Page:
A “bifurcated” marital dissolution judgment is not final and immediately appealable
The trial court entered a marriage dissolution judgment incorporating a marital settlement agreement (“MSA”). The judgment (like the MSA) reserved some property allocation issues
for later determination. Five months later, the husband moved to modify the judgment pursuant to 735 ILCS 5/2-1203 and 5/2-1401, asserting a mutual mistake of fact. The trial court denied the motion on June 6, 2011. The husband filed a timely motion to reconsider, which was denied on June 28, 2011. The husband appealed the denial of his motion to modify. The reserved property allocation issues remained pending before the trial court.
Although the husband violated supreme court rules by failing to state the basis for appellate jurisdiction in his opening brief, the appellate court concluded that he intended to invoke Rules 301 and 303, which provide for the appeal of final judgments as of right.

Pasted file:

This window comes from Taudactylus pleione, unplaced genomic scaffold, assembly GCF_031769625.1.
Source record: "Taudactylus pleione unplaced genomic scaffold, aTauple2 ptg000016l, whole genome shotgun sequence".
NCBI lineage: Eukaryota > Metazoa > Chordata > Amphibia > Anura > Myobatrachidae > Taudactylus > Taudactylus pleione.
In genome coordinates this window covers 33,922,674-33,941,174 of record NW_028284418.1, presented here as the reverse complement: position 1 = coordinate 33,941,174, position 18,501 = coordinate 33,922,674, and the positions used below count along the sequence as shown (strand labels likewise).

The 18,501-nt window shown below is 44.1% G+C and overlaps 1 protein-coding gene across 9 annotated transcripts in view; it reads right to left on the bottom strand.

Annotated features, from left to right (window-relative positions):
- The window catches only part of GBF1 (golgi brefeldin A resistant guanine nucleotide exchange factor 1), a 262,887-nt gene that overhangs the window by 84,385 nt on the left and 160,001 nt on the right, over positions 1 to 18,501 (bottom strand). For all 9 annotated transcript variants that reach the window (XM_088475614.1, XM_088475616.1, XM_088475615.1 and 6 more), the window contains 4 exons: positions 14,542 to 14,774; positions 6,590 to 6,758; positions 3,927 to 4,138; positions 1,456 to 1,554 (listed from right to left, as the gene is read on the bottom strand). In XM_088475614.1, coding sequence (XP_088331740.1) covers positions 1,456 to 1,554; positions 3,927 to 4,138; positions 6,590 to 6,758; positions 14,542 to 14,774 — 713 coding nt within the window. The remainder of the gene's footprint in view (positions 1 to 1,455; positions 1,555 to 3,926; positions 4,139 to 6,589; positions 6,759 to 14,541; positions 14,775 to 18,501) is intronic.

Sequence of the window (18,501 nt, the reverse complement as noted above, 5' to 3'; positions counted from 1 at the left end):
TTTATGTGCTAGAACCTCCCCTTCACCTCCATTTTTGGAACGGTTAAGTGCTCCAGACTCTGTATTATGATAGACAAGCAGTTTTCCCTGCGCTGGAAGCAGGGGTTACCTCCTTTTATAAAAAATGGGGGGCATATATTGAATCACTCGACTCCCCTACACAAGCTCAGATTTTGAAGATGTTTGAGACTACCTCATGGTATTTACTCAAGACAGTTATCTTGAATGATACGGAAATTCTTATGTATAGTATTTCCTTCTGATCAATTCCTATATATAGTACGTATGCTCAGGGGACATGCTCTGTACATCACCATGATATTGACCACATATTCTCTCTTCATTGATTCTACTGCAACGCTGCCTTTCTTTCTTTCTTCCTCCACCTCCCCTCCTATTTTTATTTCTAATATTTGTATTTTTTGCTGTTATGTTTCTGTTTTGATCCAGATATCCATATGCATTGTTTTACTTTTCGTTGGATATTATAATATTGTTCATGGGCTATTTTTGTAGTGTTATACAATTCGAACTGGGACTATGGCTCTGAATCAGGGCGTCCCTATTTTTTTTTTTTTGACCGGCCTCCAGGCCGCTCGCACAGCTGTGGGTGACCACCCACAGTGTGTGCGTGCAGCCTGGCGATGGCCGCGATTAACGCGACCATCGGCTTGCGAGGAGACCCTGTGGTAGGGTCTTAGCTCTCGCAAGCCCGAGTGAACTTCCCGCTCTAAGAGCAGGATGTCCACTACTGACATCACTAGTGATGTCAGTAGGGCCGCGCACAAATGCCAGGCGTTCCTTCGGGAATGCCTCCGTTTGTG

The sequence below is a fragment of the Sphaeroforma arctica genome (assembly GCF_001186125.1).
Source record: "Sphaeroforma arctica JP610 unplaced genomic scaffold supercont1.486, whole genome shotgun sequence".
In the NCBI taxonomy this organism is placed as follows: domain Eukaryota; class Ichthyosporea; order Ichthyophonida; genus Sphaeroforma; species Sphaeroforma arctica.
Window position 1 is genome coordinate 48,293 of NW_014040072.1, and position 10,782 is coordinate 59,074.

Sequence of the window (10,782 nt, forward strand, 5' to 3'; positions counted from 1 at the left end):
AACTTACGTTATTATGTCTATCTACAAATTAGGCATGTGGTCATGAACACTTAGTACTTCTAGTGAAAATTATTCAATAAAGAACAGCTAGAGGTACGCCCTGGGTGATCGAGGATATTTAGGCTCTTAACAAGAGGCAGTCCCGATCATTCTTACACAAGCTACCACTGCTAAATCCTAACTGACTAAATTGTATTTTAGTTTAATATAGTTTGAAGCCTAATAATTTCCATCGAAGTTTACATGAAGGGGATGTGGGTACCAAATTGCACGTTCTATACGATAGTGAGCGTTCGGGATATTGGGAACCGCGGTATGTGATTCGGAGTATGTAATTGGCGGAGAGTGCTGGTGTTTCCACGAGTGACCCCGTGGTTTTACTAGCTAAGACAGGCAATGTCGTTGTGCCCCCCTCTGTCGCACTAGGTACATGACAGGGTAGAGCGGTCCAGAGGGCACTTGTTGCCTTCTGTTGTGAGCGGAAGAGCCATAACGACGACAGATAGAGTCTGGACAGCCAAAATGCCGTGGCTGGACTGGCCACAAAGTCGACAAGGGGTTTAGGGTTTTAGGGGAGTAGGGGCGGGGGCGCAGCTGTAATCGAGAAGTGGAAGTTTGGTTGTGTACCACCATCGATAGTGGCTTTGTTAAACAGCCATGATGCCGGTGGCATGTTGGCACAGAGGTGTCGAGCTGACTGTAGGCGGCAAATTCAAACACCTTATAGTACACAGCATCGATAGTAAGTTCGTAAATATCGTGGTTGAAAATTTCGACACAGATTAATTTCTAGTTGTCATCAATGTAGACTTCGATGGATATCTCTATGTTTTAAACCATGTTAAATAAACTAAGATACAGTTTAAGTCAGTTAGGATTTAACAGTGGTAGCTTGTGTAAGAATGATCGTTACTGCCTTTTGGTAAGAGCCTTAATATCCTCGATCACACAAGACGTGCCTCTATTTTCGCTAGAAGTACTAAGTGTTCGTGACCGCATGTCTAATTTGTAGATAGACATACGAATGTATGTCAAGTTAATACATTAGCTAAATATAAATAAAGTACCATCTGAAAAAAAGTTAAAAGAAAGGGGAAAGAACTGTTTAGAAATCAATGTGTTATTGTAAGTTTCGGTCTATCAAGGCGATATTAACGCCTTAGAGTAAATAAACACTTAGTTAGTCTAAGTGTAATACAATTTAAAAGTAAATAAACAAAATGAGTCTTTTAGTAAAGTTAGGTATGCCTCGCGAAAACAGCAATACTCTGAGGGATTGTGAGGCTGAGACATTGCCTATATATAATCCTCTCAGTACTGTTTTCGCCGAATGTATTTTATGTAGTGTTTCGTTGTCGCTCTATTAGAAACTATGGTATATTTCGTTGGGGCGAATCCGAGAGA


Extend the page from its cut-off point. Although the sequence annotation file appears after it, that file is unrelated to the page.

The husband’s problem was that he had no final judgment from which to appeal. A dissolution of marriage action advances a single claim. Ordinarily, an order that resolves fewer than all issues, including the final property disposition, is not final because the court has not concluded the entire claim. The bifurcated dissolution judgment did not resolve the entire dissolution claim because certain property allocation issues were reserved. Accordingly, there was no basis for appellate jurisdiction and the court dismissed the appeal.
In re Marriage of Susman, 2012 IL App (1st) 112068.